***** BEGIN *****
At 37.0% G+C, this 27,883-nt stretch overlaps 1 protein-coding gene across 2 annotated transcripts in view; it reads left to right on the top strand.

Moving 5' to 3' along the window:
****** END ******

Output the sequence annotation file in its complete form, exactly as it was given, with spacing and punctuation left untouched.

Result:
At 37.0% G+C, this 27,883-nt stretch overlaps 1 protein-coding gene across 2 annotated transcripts in view; it reads left to right on the top strand.

Moving 5' to 3' along the window: